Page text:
When that texture is done, use it to create your map.

Hmm interesting idea, however I'd prefer to have them randomly generated or rather coherently generated so as to be slightly different on each play through.

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You will probably want to do this pretty much the same way as you would do a normal 3D chunk based game (the only difference being that you store your chunks graphics as a texture instead of a 3D model). The only difference is that you draw your world as a texture instead of a mesh and have disallowed camera rotation. Whatever material you find on 3D voxel games mostly applies to yours as well.

Keep the graphics and the game logic as separated as possible, so you have your 3D game world, and your isometric rendering. Pathfinding should be as simple as it gets since you have a simple 3D grid (you might need to apply optimizations if you have many agents though).

So for coming up with pretty procedural generation, just google it (using words like procedural/random/voxel terrain/3D/world/generation), theres plenty of material available.

Note that if your world is finite in size, you might add some iterative simulation after the procedural generation is done. This is because some things are not easy to do procedurally (like dwarf fortress simulates how different civilizations develop over hundreds of years before calling the map finished)

The rendering should probably be chunk based (this doesnt mean the underlying 3D grid has to be chunk based - just the rendering should be). So you dont have to redraw everything when something has been modified. If your world is deep (or there is even a chance that it might one day be), use a 3D grid of chunks, otherwise use a 2D grid. Chunks should probably be some power of 2 sized and cube shaped (this usually makes it easier to implement some optimizations, though make sure you can easily change the chunk size from a single place instead of hard coding the size all over the code)

The game should keep track of 'camera height'. This would be the height of the currently viewed layer in layer view mode.

I would add some kind of 'fog' that hides everything that is a certain depth below camera height, so you dont need a complicated culling algorithm (otherwise you have really deep chunks that are on the other side of the map but still visible because theyre so deep and toward the top of the screen direction so they end up in current view)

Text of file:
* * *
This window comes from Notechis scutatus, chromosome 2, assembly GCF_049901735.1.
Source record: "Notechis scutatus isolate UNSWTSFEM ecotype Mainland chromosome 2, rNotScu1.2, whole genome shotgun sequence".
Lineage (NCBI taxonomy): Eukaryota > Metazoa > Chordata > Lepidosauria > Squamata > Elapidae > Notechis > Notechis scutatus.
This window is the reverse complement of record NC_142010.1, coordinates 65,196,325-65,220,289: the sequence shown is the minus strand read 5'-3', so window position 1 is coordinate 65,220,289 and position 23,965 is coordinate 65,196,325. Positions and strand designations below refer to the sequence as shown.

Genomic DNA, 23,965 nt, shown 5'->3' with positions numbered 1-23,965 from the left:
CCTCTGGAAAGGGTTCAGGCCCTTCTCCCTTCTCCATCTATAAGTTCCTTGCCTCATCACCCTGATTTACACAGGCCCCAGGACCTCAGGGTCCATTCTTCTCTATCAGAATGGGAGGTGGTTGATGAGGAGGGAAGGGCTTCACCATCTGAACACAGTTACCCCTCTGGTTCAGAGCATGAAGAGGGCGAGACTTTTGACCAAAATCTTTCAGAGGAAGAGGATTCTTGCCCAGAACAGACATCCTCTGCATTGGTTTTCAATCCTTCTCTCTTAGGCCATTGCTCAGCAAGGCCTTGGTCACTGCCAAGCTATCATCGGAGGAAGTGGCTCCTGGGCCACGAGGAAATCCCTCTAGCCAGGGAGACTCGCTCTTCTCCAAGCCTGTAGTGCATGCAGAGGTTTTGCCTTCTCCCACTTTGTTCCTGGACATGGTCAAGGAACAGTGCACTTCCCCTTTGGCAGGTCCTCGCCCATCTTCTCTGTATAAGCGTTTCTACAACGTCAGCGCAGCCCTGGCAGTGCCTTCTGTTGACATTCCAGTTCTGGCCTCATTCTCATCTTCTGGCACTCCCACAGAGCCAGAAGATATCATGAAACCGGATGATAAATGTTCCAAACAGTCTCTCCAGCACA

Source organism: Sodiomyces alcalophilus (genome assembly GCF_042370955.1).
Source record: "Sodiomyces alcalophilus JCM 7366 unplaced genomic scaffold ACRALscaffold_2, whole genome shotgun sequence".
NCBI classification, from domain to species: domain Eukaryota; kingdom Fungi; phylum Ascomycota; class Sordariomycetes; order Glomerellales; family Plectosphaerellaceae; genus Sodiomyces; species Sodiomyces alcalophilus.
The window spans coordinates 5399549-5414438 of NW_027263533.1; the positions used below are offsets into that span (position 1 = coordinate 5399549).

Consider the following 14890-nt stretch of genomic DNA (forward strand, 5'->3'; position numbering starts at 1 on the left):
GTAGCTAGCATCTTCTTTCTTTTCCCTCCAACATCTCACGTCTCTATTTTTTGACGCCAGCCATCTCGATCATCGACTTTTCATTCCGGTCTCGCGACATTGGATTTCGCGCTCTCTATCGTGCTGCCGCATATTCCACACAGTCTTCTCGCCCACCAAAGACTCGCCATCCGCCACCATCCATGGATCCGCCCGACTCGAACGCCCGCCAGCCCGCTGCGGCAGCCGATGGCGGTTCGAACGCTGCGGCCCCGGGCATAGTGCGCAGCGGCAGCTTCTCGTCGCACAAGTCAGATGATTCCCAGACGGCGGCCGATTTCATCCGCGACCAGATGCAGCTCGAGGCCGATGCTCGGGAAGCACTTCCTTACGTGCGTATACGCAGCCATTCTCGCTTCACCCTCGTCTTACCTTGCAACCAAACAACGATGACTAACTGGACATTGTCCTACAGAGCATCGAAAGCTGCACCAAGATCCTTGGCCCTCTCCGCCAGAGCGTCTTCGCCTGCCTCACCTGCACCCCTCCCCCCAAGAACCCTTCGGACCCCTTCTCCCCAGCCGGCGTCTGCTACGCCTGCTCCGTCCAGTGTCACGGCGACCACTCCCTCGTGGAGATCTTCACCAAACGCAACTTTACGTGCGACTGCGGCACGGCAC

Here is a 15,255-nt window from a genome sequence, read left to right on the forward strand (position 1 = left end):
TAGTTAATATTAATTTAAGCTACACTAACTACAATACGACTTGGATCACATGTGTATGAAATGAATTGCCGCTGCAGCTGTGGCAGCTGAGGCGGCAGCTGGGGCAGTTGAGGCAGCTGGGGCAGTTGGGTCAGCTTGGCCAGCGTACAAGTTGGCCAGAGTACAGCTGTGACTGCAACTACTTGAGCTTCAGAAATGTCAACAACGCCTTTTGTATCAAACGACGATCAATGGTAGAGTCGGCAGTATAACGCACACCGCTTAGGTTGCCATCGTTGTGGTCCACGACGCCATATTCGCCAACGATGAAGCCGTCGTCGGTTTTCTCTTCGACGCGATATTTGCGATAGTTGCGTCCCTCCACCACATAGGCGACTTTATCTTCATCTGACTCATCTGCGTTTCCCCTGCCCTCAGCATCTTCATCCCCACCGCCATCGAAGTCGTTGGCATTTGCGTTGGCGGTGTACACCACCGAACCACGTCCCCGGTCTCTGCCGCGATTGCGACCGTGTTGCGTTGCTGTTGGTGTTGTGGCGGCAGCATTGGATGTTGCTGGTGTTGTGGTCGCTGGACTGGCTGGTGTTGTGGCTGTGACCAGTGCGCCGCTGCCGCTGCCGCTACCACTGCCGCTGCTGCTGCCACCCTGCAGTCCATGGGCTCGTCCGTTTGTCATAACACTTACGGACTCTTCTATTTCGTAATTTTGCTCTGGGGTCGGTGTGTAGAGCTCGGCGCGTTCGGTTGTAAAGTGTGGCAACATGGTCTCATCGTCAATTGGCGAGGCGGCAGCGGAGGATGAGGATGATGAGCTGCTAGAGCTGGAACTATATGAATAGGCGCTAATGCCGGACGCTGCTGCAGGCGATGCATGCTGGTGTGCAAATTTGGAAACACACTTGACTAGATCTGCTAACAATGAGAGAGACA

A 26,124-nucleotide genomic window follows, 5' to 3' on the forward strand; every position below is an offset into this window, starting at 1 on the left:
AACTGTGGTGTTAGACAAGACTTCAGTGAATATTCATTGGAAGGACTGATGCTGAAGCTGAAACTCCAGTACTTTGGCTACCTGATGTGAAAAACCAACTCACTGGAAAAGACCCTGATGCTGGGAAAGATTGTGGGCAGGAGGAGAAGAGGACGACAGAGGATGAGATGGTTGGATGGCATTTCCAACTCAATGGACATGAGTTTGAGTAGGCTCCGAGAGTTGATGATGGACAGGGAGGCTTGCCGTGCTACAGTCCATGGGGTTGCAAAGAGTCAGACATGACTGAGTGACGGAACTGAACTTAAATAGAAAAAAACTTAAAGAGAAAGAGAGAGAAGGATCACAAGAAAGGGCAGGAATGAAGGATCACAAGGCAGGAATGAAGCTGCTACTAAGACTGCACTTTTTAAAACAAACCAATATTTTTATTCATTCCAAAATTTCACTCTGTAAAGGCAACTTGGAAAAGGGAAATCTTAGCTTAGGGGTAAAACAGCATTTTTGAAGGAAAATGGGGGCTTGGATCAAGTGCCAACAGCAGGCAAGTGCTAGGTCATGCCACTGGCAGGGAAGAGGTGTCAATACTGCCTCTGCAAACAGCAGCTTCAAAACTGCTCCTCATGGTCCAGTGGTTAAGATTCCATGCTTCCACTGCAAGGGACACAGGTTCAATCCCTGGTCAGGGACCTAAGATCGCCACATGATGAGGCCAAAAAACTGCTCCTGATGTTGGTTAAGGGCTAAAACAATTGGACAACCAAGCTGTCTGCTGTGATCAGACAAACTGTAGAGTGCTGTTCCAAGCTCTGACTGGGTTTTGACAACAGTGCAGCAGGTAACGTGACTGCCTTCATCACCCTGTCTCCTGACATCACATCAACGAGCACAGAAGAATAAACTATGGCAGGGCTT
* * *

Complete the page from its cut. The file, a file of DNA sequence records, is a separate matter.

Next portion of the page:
For layer view, I would re-draw all visible chunks that intersect with the current camera height, such that all blocks in those chunks above the camera height are not drawn and some shadows are drawn to cover the normally-invisible blocks. All chunks above the camera height intersecting chunks can just be skipped over and not drawn at all.

An alternative is to split the intersecting chunks into 1-high layer textures, to avoid rerendering them every time you go a layer up or down. This really depends on how expensive rendering a chunk texture is and how much memory you can use for this.

Another alternative way is to render your chunks as meshes (where individual blocks are still 2D sprites), since this way blocks behind other blocks in a chunk will still get uploaded to GPU even if theyre not visible (unlike a chunk being one texture, where stuff that is behind is simply drawn over when generating on CPU). Then using some shaders and some clever technique to fill up the holes, you could create the layered view without having to touch the uploaded chunk graphics at all.

Thanks for these suggestions, you've given me a bit of a direction in which to go. And, before I even read this I decided earlier to do the rendering and layout in chunks of blocks. So what I am doing now is separating the chunks into different textures and then drawing those to the screen like this little update here:

This is actually about 4 different textures (all filled with the same block pattern as I have not implemented a way to make them different yet). The computer draws this quite well, but it is statically generated so that leaves me with a bit of a problem in how to go about dynamically changing the texture each frame.

Also, I still need to improve the algorithm I'm using to create a more natural look, so I'm looking into options.

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Thanks for the replies guys. I'll try to address what people have said here.

So my reasoning was that should I make say 100,000 or more draw calls to create individual sprites for each block then I would get huge performance hits wouldn't I? Rendering the blocks to a texture reduces the number of draw calls required by quite a bit...

The thing is, a GPU is much quicker at drawing pixels than the CPU is, but you're using the CPU to do it thousands of times rather than the GPU. If you use a texture atlas, you can build a single vertex buffer from all the visible cells and draw the whole thing in a single draw call. And it would be much faster than calling image::Copy 100,000 times on the CPU.